…50% of the W-2 wages with respect to the qualified trade or business (W-2 wage limit), or

…the sum of 25% of the W-2 wages paid with respect to the qualified trade or business plus 2.5% of the unadjusted basis immediately after acquisition (UBIA), of all “qualified property.” Qualified property is defined in Code Sec. 199A(b)(6) as meaning tangible, depreciable property which is held by and available for use in the qualified trade or business at the close of the tax year, which is used at any point during the tax year in the production of qualified business income, and the depreciable period for which has not ended before the close of the tax year.

The above limit and the disallowance of the deduction for certain specified service trades or businesses of the taxpayer does not apply for taxpayers with taxable income below the “threshold amount” ($315,000 for married individuals filing jointly, $157,500 for other individuals, indexed for inflation after 2018). The application of the limit is phased in for individuals with taxable income exceeding the threshold amount, over the next $100,000 of taxable income for married individuals filing jointly ($50,000 for other individuals). (Code Sec. 199A(b)(3)) Thus, for 2018, the limit fully applies to married taxpayers with taxable income over $415,000 and other individuals with taxable income over $207,500.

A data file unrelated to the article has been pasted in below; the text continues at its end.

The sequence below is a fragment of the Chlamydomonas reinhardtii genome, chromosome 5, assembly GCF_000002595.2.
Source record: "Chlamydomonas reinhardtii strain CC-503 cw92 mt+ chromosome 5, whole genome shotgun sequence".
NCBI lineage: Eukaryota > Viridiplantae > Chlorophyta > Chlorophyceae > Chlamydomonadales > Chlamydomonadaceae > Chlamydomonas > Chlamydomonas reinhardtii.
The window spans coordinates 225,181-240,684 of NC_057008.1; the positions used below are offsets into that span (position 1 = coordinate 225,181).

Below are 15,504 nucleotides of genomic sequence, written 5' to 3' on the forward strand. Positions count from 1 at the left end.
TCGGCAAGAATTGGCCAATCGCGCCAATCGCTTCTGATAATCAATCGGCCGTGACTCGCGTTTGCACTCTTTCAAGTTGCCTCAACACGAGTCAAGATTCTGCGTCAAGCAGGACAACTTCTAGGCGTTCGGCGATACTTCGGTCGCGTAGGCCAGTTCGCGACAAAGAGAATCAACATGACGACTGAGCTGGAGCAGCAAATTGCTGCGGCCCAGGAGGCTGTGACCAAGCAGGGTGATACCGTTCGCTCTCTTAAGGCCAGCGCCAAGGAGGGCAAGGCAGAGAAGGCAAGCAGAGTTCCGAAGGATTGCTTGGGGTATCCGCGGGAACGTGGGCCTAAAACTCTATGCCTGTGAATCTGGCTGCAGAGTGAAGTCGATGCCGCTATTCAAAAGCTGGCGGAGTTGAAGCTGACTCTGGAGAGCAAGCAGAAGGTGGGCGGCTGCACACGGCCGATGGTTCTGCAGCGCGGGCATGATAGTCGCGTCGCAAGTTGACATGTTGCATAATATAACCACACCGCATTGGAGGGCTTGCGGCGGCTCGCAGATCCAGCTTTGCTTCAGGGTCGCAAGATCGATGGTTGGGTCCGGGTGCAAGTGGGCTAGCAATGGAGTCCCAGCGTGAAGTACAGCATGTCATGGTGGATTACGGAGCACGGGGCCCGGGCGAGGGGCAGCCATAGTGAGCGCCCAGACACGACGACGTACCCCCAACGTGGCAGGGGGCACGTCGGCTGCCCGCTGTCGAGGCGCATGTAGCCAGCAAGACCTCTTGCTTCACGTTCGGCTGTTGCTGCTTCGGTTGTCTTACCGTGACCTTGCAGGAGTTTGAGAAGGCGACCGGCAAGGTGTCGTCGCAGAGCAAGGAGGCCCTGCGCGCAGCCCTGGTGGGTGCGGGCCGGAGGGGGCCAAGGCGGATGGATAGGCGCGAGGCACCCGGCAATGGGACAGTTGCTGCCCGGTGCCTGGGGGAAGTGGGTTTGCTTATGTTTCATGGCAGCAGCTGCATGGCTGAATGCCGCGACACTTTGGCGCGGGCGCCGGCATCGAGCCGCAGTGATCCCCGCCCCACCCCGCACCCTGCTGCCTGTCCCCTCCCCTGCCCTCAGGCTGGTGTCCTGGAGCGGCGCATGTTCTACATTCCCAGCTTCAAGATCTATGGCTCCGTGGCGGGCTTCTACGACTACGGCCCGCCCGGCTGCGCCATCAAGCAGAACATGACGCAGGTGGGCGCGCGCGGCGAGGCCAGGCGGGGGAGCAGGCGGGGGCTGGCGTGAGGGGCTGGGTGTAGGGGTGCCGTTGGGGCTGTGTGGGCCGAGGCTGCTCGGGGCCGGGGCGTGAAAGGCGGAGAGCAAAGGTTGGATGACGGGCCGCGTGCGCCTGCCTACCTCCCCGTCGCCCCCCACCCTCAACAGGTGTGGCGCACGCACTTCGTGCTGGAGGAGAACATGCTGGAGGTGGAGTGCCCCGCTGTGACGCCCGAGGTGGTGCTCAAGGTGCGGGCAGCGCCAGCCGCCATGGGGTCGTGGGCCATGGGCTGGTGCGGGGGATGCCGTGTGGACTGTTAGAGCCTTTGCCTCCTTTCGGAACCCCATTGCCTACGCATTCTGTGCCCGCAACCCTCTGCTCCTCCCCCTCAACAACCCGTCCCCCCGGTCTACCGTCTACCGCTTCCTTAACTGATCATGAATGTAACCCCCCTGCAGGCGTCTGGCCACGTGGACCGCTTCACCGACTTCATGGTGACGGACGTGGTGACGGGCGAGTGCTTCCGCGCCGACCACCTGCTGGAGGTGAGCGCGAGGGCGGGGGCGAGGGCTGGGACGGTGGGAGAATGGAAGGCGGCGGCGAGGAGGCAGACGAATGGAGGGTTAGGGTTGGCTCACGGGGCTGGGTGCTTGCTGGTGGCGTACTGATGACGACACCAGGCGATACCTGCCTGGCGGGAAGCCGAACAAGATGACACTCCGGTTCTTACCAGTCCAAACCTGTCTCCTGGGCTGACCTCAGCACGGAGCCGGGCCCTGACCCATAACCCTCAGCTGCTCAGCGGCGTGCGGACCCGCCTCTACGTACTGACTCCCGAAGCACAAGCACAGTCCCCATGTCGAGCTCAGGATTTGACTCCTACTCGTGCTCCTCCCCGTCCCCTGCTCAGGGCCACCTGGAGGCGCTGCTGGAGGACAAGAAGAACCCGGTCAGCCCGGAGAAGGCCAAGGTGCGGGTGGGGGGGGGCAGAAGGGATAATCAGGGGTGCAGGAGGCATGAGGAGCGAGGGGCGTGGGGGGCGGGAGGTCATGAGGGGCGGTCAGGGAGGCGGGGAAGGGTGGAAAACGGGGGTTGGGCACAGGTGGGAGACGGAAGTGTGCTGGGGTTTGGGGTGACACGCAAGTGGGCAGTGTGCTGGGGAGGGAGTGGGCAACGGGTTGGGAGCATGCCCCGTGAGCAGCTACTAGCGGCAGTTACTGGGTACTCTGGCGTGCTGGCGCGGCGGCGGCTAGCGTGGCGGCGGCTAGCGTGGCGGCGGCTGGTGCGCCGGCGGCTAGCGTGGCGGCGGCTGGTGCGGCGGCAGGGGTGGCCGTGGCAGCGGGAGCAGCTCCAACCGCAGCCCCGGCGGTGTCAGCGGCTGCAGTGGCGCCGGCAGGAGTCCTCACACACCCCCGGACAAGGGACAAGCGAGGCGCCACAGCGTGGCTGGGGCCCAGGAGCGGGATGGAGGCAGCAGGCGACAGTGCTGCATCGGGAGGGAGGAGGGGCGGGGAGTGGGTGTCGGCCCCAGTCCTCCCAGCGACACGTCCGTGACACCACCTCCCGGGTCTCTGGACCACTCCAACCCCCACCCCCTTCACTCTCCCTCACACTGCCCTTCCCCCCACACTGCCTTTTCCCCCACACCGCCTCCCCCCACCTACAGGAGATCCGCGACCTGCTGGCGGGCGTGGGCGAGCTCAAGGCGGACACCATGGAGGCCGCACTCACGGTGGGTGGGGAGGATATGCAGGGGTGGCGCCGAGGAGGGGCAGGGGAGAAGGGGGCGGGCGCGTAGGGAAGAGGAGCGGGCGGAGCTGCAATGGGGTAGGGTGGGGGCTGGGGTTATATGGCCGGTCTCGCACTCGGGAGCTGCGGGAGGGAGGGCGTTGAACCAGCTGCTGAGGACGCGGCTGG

Special deduction rules apply to agricultural and horticultural cooperatives and their patrons.

For 2018, IRS did not issue a tax form for taxpayers to compute their Code Sec. 199A qualified business income deduction; some taxpayers were able to use the worksheet (2018 Qualified Business Income Deduction-Simplified Worksheet) in the Instructions to the 2018 Form 1040.

Draft Form 8995. The Draft Form 8995 is comprised of one section (17 lines) with a fairly straightforward computation of the qualified business income (taking into account any real estate investment trust (REIT) dividends and publicly traded partnership (PTP) income (or loss)). Draft Form 8995 is similar to the 2018 Qualified Business Income Deduction-Simplified Worksheet in the Instructions to the 2018 Form 1040.

Taxpayers are instructed to file Form 8995, rather than Form 8995-A, If their taxable income isn’t more than $160,700 for single and head of household returns; $160,725 if married filing separately; and $321,400 if married filing jointly, and the taxpayer isn’t a patron of an agricultural or horticultural cooperative.

Draft Form 8995-A. The Draft Form 8995-A contains four sections and four schedules covering the computation of the qualified business income deduction.

The sections are:

Part I. Trade, Business, or Aggregation Information. Taxpayers are instructed to complete Schedules A, B, C, and/or D, as applicable, before starting Part I, and to attach additional worksheets where needed. In Part I, the taxpayer is provided with three lines (A, B, and C) to: (a) list the trade, business, or aggregation name for up to three businesses, etc.; (b) check a box if the business is a specified service; (c) check a box if aggregation applies; (d) provide the business’s taxpayer identification number; and (e) check another box if the business is an agricultural and horticultural cooperative patron.